During our video chat, Gary shared details about his personal experience as chief negotiator at the cult compound outside Waco. He talked about David Koresh and the difficult decision-making that was involved in the stand-off. He talked about the human drama of both the people inside, being human beings, and what they went through, along with the challenges they had in the FBI. He acknowledges that everyone is human and therefore has faults. This is one of the reasons he wrote his book and worked on the docu-series. He correctly pointed out to me that it was Hollywood drama and NOT a documentary,
Most cult leaders are brought up in an authoritarian household or were involved with other cults before they started theirs or, as in the case of Koresh, took over one. I lean to not thinking of him as just a cold, calculating con man. This made him not respond rationally to the threat of loss of life. Most cult leaders will begin to believe their own propaganda. Dying in the flames confirmed his apocalyptic belief system. For sure, he was a narcissist, a destructive cult leader.
The big question that people often ask is why were members drawn to follow him? And what could have been done to help them? It is important to get the message out in the law enforcement fields that people in cults are not just stupid, weak, looking to be controlled, or criminals. In fact, they may have made one bad decision which led to them being in a mind-control trap, getting pulled in deeper and deeper, like quicksand.
During our almost-one-hour discussion, we go on to talk about anti-government conspiracies, 9/11 truthers, and Trump. Gary’s biggest criticism of Trump is how he purposefully divides, which is very harmful. It is not simply a left-to-right issue but rather a one of integrity and honesty. We have to be careful and find a way to move away from polarized ideological bubbles to have thoughtful discussions with each other. It is important to look at what people stand for, especially those running for office. Gary Noesner says that it boils down to four key personality attributes: honesty, integrity, humility, and compassion. Character matters!
Plus, it is important to remember that there are good people in the government that want to do good for our country. It is not all-or-nothing or black-and-white. Gary is level-headed and person-centered, not heavily militaristic. I loved it when he said that if it comes to evaluating some government action, and you can choose to look at it as either incompetence or malevolence, always choose incompetence as your default. This is from experience, he says.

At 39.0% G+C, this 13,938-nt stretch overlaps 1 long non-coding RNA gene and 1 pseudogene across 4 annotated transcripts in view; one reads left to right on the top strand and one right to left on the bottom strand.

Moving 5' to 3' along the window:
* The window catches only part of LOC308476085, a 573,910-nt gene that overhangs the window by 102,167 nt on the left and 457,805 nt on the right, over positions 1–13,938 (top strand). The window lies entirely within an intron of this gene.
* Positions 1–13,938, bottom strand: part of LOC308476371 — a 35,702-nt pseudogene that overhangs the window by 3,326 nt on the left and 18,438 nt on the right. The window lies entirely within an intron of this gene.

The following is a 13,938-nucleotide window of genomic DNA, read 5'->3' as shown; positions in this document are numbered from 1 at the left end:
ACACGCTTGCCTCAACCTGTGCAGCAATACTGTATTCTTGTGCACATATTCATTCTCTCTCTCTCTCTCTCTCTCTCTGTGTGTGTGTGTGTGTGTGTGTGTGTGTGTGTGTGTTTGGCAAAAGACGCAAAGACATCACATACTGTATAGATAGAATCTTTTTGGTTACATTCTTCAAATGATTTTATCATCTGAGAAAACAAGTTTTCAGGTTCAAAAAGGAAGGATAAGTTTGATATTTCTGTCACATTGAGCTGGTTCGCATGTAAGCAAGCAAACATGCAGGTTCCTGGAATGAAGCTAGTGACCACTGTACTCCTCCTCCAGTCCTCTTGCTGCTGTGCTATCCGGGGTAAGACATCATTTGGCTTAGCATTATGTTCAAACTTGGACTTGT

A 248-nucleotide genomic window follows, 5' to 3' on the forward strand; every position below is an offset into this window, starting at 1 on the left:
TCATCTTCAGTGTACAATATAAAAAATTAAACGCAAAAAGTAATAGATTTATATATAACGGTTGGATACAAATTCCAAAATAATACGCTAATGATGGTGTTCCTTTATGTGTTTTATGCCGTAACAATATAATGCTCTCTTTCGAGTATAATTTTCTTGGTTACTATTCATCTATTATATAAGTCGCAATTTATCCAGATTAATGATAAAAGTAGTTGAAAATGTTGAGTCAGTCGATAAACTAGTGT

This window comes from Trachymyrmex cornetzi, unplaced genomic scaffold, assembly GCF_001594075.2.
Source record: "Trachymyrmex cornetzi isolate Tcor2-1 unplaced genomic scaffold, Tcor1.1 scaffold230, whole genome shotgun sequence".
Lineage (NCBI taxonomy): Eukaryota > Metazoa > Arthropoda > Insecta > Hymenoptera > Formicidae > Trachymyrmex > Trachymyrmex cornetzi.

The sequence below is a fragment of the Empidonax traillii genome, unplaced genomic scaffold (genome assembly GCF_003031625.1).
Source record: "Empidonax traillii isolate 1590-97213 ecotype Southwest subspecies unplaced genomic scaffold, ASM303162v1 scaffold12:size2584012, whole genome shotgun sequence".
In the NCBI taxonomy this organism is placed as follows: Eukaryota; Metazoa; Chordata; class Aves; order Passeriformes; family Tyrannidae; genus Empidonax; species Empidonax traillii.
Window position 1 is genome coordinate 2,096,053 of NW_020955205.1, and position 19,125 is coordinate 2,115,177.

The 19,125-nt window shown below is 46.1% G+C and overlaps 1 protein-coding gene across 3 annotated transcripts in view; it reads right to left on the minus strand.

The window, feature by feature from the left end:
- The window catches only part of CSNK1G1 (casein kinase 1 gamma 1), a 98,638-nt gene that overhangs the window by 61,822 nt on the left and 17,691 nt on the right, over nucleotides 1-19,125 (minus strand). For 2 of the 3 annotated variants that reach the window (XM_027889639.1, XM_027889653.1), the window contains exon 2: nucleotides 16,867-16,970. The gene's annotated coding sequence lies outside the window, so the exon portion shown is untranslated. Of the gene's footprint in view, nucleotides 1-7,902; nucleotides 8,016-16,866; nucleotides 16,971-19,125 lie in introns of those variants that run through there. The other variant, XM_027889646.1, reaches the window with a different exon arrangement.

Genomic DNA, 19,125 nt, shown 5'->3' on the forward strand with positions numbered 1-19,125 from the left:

We can learn much from him. We can acknowledge our faults and share lessons learned so as to avoid repeating mistakes. In order to expect any change, we must understand what happened. Sadly, there was a loss of life during the Waco tragedy but by talking about it and learning more about the unethical influence cult leaders have on members, we can try to prevent this type of tragedy from happening in the future.
NOTE: I reached out to David Thibodeau and let him know I was planning to do this blog and asked to speak with him and while it initially seemed like he was open to doing so, it was not convenient for him to do so. I leave the invitation open to hearing his point of view. On 7/16/20, Gary emailed me, “I have read all three of the books you sent me and found them all insightful. I finished The Cult of Trump and loved it. It’s a great book that should be read by everyone in these troubled political times.”
Trailer for WACO Series
WACO is a 6-part series from Paramount Network based on the true story that shocked the world of religious leader David Koresh’s Branch Davidian compound in Waco, Texas in 1993. WACO features a star studded cast that includes Michael Shannon, Melissa Benoist, Taylor Kitsch, John Leguizamo.
The Waco Series is Now Available On-Demand through Amazon Prime Video. To view the series, visit the Amazon Prime Video page here.